Chances are you have a cookbook on your shelf by Sarah Fritschner. She has written four, including Express Lane Cookbook and Vegetarian Express Lane Cookbook. Sarah was a food writer and editor for the Courier-Journal for 24 years. She was also the coordinator of Louisville’s Farm to Table program before the program ended in 2019.
What have you accepted about yourself?
I have emotional responses to everything both good and bad. I don’t think that is very professional so I try to tame them. When I’m speaking, people see it as passion. It’s not a great trait especially in a conflict situation. I would rather be a little more thoughtful and measured.
What professional accomplishment are you most proud of?
Helping people to become more comfortable with cooking a nice serviceable meal or dish by themselves or for the family without a lot of worry and stress.
What can you not quite get the knack of?
Baking. I don’t even try anymore because I’m such a flop at it.
What did you learn from hanging out with Julia Child?
She thought that everyone can teach you something. I was with her three different times and each time she asked me how I did a particular cooking task. For example, she wanted to know how I peel my tomatoes. We were once at Science Hill Inn and she asked the chef there how she prepared her fried chicken. She was very humble. The salt of the earth. Very practical and interested in everyone else.
How do you jump start your day?
I make a pot of Earl Grey tea from Heine Brothers. I drink two or three cups. I have plain yogurt and blueberries with honey from Northern Kentucky or yogurt with apples and raisins.
What was a defining moment in your life?
I have been obsessed with horses my entire life. I had a friend living in Asheville, and three weeks after 9/11 she wrote to tell me that she had stage 3 ovarian cancer. She ended that letter with “Sarah, get a horse.” She knew I had wanted one all my life. I thought, ‘I’m not getting richer, younger, or smarter. What am I waiting for?’ By November 14 I had a horse. His name is Vicar. I still have him.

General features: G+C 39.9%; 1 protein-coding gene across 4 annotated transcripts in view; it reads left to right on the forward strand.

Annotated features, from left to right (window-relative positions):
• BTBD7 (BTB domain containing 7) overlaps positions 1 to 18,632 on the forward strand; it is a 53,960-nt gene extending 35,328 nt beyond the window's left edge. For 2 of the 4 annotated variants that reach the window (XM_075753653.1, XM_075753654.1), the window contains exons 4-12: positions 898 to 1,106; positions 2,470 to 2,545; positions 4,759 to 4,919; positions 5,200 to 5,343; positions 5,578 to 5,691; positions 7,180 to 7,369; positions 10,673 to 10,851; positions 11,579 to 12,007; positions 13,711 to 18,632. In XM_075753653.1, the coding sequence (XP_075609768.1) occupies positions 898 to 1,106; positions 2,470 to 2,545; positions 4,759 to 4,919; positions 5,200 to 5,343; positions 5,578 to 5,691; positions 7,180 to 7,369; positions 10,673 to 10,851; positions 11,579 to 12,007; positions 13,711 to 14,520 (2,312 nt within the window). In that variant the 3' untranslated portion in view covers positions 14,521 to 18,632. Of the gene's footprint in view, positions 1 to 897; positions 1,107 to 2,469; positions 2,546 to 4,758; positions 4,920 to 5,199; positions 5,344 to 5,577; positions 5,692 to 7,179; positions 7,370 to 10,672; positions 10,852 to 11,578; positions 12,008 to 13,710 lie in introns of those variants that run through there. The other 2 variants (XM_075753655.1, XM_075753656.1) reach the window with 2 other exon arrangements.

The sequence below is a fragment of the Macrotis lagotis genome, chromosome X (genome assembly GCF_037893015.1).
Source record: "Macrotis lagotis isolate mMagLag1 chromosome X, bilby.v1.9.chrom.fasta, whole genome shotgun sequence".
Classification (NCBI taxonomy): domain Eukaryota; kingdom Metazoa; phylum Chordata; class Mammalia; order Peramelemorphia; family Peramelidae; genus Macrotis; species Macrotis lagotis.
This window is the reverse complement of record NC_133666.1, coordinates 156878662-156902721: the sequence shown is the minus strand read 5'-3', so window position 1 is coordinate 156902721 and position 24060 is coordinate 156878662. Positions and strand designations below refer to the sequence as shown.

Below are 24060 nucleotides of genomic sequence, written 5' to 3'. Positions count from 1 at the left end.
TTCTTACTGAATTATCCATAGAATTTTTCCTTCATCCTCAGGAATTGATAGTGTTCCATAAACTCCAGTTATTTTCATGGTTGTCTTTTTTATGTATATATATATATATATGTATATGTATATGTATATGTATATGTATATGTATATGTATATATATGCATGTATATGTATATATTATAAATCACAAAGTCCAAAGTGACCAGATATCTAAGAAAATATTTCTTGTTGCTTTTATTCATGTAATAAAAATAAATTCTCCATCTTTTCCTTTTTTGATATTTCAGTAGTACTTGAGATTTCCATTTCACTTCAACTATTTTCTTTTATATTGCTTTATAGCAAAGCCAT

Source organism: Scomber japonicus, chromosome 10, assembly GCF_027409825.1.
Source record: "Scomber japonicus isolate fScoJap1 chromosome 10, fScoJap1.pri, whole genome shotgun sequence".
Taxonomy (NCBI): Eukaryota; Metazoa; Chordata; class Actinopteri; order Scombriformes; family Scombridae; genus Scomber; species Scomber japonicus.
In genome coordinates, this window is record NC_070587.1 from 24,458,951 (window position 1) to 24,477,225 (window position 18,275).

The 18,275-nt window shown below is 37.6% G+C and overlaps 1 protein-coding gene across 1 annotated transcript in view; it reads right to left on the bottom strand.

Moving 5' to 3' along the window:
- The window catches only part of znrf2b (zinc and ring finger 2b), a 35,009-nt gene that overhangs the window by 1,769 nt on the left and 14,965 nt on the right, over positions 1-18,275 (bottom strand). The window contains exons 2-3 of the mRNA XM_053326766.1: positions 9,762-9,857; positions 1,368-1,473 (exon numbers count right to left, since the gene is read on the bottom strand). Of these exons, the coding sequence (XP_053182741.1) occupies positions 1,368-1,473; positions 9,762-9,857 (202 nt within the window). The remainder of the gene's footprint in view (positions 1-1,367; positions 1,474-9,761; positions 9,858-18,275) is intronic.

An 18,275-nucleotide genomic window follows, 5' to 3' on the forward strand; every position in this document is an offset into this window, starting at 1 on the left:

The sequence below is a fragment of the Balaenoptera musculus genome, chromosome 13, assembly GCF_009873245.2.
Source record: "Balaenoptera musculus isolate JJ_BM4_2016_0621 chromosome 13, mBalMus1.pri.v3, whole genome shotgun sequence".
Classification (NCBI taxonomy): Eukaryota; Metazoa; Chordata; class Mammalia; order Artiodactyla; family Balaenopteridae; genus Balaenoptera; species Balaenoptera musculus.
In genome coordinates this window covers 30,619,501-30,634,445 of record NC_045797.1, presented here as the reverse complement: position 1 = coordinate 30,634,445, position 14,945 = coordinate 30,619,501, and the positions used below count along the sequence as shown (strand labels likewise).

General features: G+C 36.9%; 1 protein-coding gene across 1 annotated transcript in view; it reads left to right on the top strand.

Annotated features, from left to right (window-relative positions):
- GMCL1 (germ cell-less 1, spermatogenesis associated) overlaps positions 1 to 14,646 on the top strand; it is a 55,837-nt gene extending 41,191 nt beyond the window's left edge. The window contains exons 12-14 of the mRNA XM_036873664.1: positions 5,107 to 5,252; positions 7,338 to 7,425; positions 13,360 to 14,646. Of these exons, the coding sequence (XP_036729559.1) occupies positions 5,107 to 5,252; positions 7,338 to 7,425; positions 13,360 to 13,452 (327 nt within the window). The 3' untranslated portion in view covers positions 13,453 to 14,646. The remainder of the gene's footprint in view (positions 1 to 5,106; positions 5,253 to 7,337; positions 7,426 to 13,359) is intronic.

What is your daily schedule like?
I get up at 5am and I start work at 6. I will work until 2 or 3pm and then walk to the gym (Highland Fitness), work out, and then walk home. That’s two miles round trip. I’ll have a glass of wine. That is my signal that the day is ended.
What does the average person in Kentucky not understand about food?
If we could keep more of our agriculture here we might be able to raise our standard of living. Eating more local food is an easy way to begin to change the food system.
What makes you angry?
I thought we all learned in school about accepting foreigners and having pride that America was such a melting pot. I think we saw pictures in the history textbooks of the SS St. Louis and the Jewish refugees from Nazi Germany that the United States turned away. It makes me sad and frustrated that we can’t as a population recognize the richness that immigrants bring to us as they assimilate.
What’s the strangest thing you’ve eaten?
Sea urchin, pig’s ear, tripe. You name it, I’ve probably eaten it.
What would you want your 25-year-old self to know?
That life is practice.
I have too many…
Cookbooks. I’ve been going through them pretty brutally recently. They were really the only thing that I collected. I used to have maybe a hundred.
What should every woman taste at least once?
How do you keep your spirits up?
I build in rewards. Especially in a long, discouraging project, I’ll build in little victories. I’m certainly self-motivated, and I am a person who works for change for the better. Changing the food system is really hard and that can take a long time.
By Lucy M. Pritchett | Photo by Melissa Donald